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Arab diaspora refers to the numbers of Arab immigrants, and their descendants, who voluntarily or as refugees emigrated from their native countries and now reside in non-Arab nations, primarily in Western countries as well as parts of sub-Saharan Africa (Madagascar and Kenya).
The Americas have long been a place of Arab migration, arriving as early as the nineteenth century in some countries. The largest Arab colony in the world resides in Brazil, which has over 12 million Brazilians of Arab ancestry. Of these 12 million Brazilian Arabs, over 9 million are of Lebanese ancestry, making Brazil's population of Lebanese three times greater than that of Lebanon. Most other Brazilians of Arab descent are mainly Syrian. There are also large Arab communities in Mexico, Argentina, Colombia, Ecuador, and Venezuela. In the United States there are around 3.5 million people of Arab ancestry. Most Arabs of the Americas are of either Lebanese or Syrian extraction and are mostly Christian.
In France, the Benelux countries, Spain and much of the rest of Europe, the Arab communities are of North African origin, particularly Algeria and Morocco, and are mostly Muslim. There is also a large growing Arab community in Australia, where Arabic is the fourth most widely spoken second-language. Arab Australians are also predominantly Muslim.
Arab Americans in the United States, for the purposes of statistics, are categorised as white by government agencies and US census. This racial classification, however, is seldom the case for most Arab-Americans who are often excluded from the general structural concepts of white-American society. Many Arab Americans are not completely comfortable with this label. It is viewed by some as a means to assimilate and drown out their ethnicity. Other Arabs throughout the Americas are also generally classified as "white" for the same reasons.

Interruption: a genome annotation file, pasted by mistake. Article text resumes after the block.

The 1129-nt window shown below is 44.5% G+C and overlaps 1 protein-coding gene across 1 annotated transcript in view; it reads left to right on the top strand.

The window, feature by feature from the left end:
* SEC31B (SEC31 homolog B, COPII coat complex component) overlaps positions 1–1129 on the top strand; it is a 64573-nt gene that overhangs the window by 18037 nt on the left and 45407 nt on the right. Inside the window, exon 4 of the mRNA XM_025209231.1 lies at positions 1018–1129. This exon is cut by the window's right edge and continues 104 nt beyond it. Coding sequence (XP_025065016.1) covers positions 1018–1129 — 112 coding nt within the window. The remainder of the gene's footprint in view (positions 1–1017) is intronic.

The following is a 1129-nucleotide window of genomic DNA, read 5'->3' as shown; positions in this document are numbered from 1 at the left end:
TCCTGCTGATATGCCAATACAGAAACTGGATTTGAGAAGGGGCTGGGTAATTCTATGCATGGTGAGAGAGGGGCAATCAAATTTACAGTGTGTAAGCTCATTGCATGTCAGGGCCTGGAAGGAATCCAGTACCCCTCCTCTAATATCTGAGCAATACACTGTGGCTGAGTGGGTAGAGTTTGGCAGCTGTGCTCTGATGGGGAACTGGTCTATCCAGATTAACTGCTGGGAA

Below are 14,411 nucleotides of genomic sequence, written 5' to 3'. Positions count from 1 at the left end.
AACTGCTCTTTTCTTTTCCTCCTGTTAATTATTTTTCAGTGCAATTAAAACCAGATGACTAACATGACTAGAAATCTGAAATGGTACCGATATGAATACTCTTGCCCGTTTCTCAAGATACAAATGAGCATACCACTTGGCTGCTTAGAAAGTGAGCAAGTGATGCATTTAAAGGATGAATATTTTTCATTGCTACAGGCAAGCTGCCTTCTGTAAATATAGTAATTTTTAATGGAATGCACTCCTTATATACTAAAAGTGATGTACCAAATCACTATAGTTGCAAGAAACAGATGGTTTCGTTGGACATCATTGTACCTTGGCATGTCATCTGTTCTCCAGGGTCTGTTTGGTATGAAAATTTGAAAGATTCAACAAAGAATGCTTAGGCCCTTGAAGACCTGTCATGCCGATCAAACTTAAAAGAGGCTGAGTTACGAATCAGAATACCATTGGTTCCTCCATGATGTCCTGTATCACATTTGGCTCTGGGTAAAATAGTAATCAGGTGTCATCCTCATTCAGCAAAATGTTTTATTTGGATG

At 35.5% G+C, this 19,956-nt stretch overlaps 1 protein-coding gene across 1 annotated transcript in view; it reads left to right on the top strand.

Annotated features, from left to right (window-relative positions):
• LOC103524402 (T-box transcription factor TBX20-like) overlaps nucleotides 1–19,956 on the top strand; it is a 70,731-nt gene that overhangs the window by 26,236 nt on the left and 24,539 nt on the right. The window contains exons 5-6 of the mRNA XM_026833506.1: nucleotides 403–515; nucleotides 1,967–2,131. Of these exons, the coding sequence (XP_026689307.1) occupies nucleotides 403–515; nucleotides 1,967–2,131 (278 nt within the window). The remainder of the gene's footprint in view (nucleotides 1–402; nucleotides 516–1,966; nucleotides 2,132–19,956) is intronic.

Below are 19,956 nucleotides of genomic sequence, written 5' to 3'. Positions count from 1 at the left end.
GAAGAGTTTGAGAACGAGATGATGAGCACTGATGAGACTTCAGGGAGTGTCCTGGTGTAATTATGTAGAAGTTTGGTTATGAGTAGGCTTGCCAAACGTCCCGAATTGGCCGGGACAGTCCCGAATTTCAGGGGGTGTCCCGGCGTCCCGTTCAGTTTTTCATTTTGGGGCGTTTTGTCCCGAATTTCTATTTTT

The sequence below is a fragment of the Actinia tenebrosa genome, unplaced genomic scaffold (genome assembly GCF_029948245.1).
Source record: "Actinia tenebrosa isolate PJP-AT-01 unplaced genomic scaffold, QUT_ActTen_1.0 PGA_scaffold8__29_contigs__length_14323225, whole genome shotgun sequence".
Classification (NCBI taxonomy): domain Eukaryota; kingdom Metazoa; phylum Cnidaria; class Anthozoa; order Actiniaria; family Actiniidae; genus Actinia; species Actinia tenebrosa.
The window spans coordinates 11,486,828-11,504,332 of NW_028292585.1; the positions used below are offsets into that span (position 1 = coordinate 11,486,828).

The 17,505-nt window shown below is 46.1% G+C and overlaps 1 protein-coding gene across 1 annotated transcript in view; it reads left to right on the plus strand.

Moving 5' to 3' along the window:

In Europe and Australia just the opposite is true of Arabs, where they are not categorised as white and are viewed in a negative light. They are generally cut off from other segments of society, routinely face discrimination, are often severely disadvantaged and reside in segregated high-crime ghettos-like suburbs.
Prominent members of the Arab diaspora include;
- Steve Bracks (Lebanese origin), current Premier of Victoria, Australia
- Jaime Nebot (Lebanese origin), current Alcalde of Guayaquil, Ecuador
- Carlos Menem (Syrian origin), former president of Argentina
- Abdalá Bucaram (Lebanese origin), former president of Ecuador
- Alberto Dahik (Lebanese origin), former vice president of Ecuador
- Jamil Mahuad (Lebanese origin), former president of Ecuador
- Julio Cesar Turbay (Lebanese origin), former president of Colombia
- Ralph Nader (Lebanese origin), 2004 US presidential candidate
- Tariq Ramadan (Egyptian origin), Swiss intellectual
- Edward Said (Palestinian/Lebanese origin), US intellectual
- Elias Zerhouni (Algerian origin), American Director of National Institutes of Health
- Rashid Khalidi (Palestinian origin), US scholar, among many others
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